Augmented reality and virtual reality have been advancing rapidly, with each new release bringing exciting developments to the table. As someone who’s been researching AR and VR for a while now, I can say that there are some benefits of working with such cool technologies. For one thing, it’s easy to try out the newest gear from top companies.

Researching headsets makes it possible to get your hands on cutting-edge technology without breaking the bank. Even better, resellers are often happy to bring the latest products directly to you, so you can try them out in the comfort of your own workspace. Recently, I had the opportunity to try out the latest VR headset from Meta, the Quest Pro, as well as the Magic Leap 2 AR headset from Magic Leap. Both probably represent the state of the art in the two different technologies of augmented and virtual reality. It was exciting to see how these technologies are advancing, even though they still present a few flaws that make them far from ready for the mass market.

Meta Quest Pro from Meta. Source: Lewis Painter – Foundry.

Starting from virtual reality, one of the evident improvements of the Meta Quest Pro from its predecessor, the Quest 2, is its enhanced comfort. This is thanks to the battery pack being moved to the back of the head, the compact lenses pack developed by Meta, and the cushions and spacers that make the headset light to wear. While the resolution remains the same as the Quest 2, the Meta Quest Pro features better screen technology (QLED) and a (usually expected) increase in memory and storage. The new sensors, especially face and eye tracking, are incredibly interesting for remote collaboration applications and can really enhance the immersion of your peers in the so-called metaverse. The addition of RGB pass-through cameras is also a huge plus, as the previous model only had grayscale cameras.

However, there are a few drawbacks to be aware of. The pass-through video quality is still quite raw and doesn’t seem to be suitable for prolonged use in XR mode. It’s more useful for quickly checking the surroundings while developing. Another drawback is the battery duration, which doesn’t seem to last much more than a couple of hours during intense usage. Even keeping it plugged in, the battery doesn’t seem to charge fast enough to forget about its charging status. This can impede prolonged demo sessions and break the developing flow.

A final note about the recent price drop (~30%) of the model, whose reasons are unclear. On the one hand, it could be a strategic move to shake up the market, increase sales and gain market share. On the other hand, it could be an attempt to give away models before the release of the future one later this year. Whatever the reason, it’s clear that the VR market is incredibly competitive and moves at a rapid pace. For early adopters who paid the full price for the device, this drop might be frustrating. But for those looking for a deal, could be an excellent time to get a quality product at a lower price point.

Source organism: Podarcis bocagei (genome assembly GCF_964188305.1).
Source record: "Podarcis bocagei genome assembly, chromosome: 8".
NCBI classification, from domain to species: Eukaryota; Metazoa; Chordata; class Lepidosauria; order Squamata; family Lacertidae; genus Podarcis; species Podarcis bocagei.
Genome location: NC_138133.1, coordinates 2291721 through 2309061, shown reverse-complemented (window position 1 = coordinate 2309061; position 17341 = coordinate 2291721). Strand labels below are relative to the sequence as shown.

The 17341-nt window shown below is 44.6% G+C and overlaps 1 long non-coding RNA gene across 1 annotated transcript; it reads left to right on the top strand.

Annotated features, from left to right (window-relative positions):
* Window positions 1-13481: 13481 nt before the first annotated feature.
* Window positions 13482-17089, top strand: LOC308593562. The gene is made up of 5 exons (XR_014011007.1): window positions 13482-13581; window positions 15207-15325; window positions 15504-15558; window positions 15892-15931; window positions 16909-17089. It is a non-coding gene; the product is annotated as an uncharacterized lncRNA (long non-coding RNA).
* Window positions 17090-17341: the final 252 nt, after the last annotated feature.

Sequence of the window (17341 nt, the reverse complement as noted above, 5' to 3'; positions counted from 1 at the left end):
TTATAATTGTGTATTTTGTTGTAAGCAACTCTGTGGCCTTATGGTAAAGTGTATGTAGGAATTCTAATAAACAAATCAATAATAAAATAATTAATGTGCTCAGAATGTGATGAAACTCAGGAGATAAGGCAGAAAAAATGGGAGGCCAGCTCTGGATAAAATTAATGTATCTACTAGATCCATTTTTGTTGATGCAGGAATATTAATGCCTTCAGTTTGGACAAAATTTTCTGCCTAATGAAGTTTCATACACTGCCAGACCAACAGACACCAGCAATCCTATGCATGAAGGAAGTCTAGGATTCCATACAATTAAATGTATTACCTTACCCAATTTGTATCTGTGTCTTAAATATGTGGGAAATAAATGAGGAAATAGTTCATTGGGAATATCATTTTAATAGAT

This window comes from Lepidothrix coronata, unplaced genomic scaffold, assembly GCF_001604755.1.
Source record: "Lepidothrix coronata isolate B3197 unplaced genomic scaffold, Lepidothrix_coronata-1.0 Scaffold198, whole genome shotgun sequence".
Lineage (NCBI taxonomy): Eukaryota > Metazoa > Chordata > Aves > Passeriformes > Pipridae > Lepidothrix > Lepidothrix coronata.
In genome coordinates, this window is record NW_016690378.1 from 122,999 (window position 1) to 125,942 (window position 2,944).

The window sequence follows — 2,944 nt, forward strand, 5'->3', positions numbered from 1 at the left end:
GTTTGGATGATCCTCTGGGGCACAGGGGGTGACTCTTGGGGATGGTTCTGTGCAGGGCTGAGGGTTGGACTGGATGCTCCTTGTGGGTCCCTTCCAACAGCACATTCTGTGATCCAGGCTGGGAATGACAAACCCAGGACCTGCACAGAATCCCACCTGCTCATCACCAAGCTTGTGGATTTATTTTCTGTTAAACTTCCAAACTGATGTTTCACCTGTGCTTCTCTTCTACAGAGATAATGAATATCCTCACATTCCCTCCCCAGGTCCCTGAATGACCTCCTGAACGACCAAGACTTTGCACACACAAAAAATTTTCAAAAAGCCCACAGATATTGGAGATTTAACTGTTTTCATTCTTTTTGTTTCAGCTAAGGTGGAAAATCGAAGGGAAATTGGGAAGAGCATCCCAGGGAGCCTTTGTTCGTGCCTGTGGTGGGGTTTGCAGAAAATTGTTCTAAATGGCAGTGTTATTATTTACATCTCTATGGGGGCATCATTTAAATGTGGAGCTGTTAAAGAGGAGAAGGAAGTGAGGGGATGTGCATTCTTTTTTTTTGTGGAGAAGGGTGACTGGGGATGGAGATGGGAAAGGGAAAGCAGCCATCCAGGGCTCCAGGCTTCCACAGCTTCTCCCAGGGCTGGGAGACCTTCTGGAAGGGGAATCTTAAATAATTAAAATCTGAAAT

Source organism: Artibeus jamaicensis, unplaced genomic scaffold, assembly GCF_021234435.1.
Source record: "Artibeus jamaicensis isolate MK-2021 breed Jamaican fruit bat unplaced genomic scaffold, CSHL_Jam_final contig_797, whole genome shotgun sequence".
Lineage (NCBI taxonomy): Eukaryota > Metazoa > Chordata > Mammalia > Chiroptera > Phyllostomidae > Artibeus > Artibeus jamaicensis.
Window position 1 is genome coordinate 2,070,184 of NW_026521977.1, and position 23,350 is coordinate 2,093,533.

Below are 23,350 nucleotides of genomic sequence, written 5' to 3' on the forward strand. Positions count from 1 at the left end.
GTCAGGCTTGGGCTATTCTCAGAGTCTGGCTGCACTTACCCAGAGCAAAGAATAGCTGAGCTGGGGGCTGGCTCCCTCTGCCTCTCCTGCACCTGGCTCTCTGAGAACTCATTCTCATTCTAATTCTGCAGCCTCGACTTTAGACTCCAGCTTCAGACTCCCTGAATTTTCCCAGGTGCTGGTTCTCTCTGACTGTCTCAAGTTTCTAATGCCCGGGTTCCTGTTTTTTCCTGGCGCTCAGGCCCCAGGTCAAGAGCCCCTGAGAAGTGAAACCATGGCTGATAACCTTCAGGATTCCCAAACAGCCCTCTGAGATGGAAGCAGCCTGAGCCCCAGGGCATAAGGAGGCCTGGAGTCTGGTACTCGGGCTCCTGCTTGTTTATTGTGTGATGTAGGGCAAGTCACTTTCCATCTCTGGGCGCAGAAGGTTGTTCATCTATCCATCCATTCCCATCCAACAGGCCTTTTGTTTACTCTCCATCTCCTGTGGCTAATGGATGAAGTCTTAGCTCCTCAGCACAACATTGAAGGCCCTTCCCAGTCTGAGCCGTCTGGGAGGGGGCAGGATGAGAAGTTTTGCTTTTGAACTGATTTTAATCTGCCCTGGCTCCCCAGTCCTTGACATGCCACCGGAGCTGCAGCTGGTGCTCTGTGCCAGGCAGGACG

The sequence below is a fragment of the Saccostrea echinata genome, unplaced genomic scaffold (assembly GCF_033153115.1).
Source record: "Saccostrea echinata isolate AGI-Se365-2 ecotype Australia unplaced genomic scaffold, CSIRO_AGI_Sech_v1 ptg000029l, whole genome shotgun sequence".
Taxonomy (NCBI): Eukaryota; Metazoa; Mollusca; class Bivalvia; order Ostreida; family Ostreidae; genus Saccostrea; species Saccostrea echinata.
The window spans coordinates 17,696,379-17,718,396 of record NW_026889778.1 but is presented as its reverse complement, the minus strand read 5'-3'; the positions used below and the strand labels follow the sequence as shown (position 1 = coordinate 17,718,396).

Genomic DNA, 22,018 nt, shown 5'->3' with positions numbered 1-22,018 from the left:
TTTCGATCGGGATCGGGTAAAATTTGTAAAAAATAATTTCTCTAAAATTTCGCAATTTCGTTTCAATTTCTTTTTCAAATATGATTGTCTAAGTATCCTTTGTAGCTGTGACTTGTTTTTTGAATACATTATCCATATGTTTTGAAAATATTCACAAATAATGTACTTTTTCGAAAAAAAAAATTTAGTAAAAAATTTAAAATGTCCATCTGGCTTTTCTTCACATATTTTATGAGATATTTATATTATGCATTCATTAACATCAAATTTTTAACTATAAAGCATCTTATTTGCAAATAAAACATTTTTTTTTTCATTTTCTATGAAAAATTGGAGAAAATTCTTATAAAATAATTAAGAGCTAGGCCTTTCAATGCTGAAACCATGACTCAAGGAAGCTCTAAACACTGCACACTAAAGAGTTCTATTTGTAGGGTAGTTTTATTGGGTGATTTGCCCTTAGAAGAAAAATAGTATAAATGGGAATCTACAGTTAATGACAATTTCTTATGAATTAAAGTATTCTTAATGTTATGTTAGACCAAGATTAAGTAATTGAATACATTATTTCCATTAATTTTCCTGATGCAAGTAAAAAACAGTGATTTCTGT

Magic Leap 2 AR glasses. Source: Magic Leap.

Moving into augmented reality. The Magic Leap 2 it’s incredibly light and comfortable to wear. This is a huge plus for anyone who plans to use the device for extended periods of time, especially in a work-related context. But the most impressive feature of the Magic Leap 2 is its field of view. This has long been a bottleneck for AR devices, but the Magic Leap has managed to dramatically increase it. The device now covers all the space within the frame of the goggles, eliminating the “window effect” that previously made the AR experience less convincing. Additionally, the dimming function is a surprising feature that occludes the lenses with a black filter, making the device almost like a VR headset when activated. The dimming function has a ‘segmented dimming’ option which works only behind the virtual object visualized. It aims to remove transparency of the AR content, which is the second barrier to a perfect AR experience. While giving kudos to the company for the ground-breaking feature, it isn’t accurate enough to follow the object’s boundaries, resulting in a dark aura that isolates the object from the context. Finally, the image quality of the trial apps, in terms of resolution, texture, and lighting quality, was not as impressive as I expected in terms of realism. Despite this, the Magic Leap 2 is a big step ahead in the AR market and the newly introduced features look very promising.

From the comparison of the latest models, VR emerges as a more mature technology. AR is still in earlier stages of development, even though progressing very fast. The recent news that Apple has postponed indefinitely the launch of their AR headset is a testament to the difficulties inherent in creating convincing, high-quality, mass-market-ready AR glasses. This news shows two things: firstly, the fact that they postponed and not canceled means that it is still appealing and there are market applications to be seized. Secondly, it is evident that technological breakthroughs are still required to reach the level of readiness required for the mass market. It will be exciting to see what the future holds for both VR and AR.

The views and opinions expressed in this blog post are independent and purely personal from the author. The author has not received any funding or other incentives from the companies producing the products described in this post.

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